North Korea fired lone short-range missile Wednesday, South’s military says
Stars and Stripes November 9, 2022
CAMP HUMPHREYS, South Korea — North Korea fired a short-range ballistic missile Wednesday into the East Sea, also known as the Sea of Japan, according to the South’s military.
South Korea’s Joint Chiefs of Staff in its message to reporters said one missile was fired from South Pyongan province at 3:31 p.m. Wednesday. The Joint Chiefs estimated the missile flew 180 miles at an altitude of 19 miles.
South Korea’s military “maintains full preparedness” as it cooperates with the United States in analyzing the missile launch, the Joint Chiefs said.
Wednesday’s launch is North Korea’s 31st round of missile testing so far this year. North Korea last tested four short-range missiles on Saturday, adding to the already unprecedented rate of over 65 missiles launched this year.
North Korea’s missile tests are a response to the “intolerable and unpardonable” joint military drills between the U.S. and South Korea, according to the state-run Korean Central News Agency on Monday. The U.S. and South Korea resumed a series of military exercises this year after a five-year pause during the tenure of former South Korean President Moon Jae-in.
Seoul and Washington on Saturday wrapped up their six-day Vigilant Storm aerial exercise in which 240 aircraft flew about 1,600 sorties.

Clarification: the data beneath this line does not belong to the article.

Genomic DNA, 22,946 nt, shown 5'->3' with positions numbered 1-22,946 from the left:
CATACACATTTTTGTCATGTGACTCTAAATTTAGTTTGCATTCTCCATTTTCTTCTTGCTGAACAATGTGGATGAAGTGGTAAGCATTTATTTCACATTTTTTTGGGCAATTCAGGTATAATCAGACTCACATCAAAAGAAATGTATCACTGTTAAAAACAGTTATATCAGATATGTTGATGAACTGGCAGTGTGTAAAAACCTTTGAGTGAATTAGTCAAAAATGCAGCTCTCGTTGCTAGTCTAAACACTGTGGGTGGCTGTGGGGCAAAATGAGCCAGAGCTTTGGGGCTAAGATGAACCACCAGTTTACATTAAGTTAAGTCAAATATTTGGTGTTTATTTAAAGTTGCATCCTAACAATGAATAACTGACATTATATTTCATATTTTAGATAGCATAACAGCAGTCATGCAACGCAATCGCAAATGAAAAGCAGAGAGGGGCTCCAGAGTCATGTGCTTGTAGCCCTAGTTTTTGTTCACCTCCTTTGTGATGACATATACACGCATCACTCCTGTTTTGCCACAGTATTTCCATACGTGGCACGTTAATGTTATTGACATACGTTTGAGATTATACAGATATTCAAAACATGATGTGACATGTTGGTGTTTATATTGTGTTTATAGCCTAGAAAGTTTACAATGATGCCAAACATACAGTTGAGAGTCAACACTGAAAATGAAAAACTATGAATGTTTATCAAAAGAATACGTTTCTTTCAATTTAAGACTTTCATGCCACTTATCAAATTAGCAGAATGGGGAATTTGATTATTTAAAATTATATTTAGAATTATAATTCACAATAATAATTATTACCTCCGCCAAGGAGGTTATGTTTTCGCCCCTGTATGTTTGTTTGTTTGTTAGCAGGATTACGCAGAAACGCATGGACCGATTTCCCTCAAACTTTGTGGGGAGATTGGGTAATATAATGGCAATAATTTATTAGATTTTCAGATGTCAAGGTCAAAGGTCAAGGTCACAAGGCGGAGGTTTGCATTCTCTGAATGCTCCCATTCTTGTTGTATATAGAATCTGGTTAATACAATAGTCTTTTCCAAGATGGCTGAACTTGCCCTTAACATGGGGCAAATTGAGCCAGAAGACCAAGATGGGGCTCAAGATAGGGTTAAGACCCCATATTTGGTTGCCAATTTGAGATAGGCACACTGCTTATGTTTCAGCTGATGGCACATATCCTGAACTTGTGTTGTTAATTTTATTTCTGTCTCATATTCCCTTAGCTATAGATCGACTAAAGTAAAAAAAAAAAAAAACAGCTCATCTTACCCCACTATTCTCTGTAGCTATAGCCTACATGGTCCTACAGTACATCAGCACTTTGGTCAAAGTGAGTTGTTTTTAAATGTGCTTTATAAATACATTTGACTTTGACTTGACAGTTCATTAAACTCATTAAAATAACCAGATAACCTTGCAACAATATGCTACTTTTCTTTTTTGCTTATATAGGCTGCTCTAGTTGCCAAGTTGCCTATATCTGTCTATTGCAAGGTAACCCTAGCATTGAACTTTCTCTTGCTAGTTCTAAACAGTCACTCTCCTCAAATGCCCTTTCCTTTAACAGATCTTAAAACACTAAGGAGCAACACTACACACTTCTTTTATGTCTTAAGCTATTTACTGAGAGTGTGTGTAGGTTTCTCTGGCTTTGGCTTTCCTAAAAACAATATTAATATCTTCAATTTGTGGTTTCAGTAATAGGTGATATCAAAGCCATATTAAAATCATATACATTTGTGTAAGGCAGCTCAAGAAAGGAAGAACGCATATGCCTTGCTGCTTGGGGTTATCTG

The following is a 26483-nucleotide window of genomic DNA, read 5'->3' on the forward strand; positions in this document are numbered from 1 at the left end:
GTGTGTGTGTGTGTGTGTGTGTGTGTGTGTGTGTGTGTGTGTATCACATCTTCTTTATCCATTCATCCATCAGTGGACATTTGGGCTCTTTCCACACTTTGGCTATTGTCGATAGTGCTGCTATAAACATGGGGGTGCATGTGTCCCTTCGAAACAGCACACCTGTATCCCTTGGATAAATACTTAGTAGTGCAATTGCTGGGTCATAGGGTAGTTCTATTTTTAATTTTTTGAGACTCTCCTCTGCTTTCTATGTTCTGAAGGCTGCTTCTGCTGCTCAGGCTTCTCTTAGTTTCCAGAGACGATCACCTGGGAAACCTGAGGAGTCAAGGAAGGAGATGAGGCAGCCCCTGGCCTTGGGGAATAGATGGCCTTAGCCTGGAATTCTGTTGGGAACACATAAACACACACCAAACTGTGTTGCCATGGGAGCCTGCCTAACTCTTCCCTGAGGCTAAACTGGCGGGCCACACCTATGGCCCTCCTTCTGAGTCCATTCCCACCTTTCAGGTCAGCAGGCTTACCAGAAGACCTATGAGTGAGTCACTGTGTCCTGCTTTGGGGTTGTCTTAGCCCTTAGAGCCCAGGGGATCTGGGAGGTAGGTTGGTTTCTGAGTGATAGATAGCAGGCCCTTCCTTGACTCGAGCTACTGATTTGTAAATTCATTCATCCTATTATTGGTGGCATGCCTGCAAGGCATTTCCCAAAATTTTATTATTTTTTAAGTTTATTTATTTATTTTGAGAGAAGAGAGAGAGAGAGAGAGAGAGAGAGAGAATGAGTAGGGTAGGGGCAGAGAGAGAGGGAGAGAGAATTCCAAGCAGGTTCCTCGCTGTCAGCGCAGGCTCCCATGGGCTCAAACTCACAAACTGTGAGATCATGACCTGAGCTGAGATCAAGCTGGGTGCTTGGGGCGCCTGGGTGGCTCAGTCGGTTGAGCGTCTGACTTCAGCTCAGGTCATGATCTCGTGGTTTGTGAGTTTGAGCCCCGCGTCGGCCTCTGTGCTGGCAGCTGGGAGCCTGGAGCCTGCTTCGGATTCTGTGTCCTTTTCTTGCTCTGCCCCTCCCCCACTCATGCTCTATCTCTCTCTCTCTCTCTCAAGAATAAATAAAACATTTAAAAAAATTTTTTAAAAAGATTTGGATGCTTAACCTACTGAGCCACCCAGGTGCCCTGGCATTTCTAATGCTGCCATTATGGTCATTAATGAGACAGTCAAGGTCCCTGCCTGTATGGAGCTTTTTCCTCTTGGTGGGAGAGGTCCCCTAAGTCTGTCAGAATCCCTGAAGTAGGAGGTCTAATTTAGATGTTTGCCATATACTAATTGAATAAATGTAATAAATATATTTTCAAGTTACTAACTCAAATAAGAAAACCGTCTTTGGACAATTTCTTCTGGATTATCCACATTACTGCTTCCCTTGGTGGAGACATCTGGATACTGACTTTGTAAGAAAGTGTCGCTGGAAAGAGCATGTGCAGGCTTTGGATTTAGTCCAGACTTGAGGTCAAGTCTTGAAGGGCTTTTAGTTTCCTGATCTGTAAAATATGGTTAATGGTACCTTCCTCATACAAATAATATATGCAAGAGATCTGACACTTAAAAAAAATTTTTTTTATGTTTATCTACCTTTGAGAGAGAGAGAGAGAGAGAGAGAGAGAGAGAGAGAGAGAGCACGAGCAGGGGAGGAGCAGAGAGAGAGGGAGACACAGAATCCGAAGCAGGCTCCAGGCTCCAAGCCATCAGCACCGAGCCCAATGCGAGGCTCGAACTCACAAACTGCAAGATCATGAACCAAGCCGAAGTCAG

The latest North Korean launch comes hours after South Korea’s Ministry of National Defense said it found debris from one of the 23 missiles fired by the communist regime on Nov. 2. That missile flew south of the Northern Limit Line, a de facto maritime border between North and South Korea, and landed in the South’s waters for the first time, the ministry said in a news release.
Evidence from the missile debris found in the East Sea indicates it could be a Soviet-era SA-5 missile, like the one fired in the ongoing Ukraine-Russia war, according to the Defense Ministry.
The Nov. 2 missile launch was a “deliberate provocation,” the Defense Ministry said in its release.
On Monday, the U.S. Treasury Department’s Office of Foreign Assets Control sanctioned two men in China, Ri Sok and Yan Zhiyong, after determining they had ties to Air Koryo, North Korea’s state-run airline. The sanctions freeze their assets in the U.S. and prohibit U.S. citizens from future business dealings with them.
“Today’s sanctions action targets two key nodes of [North Korea’s] weapons programs: its increasing reliance on illicit activities, including cybercrime, to generate revenue, and its ability to procure and transport goods in support of weapons of mass destruction and ballistic missile programs,” Brian Nelson, undersecretary for terrorism and financial intelligence, said in a news release on Tuesday.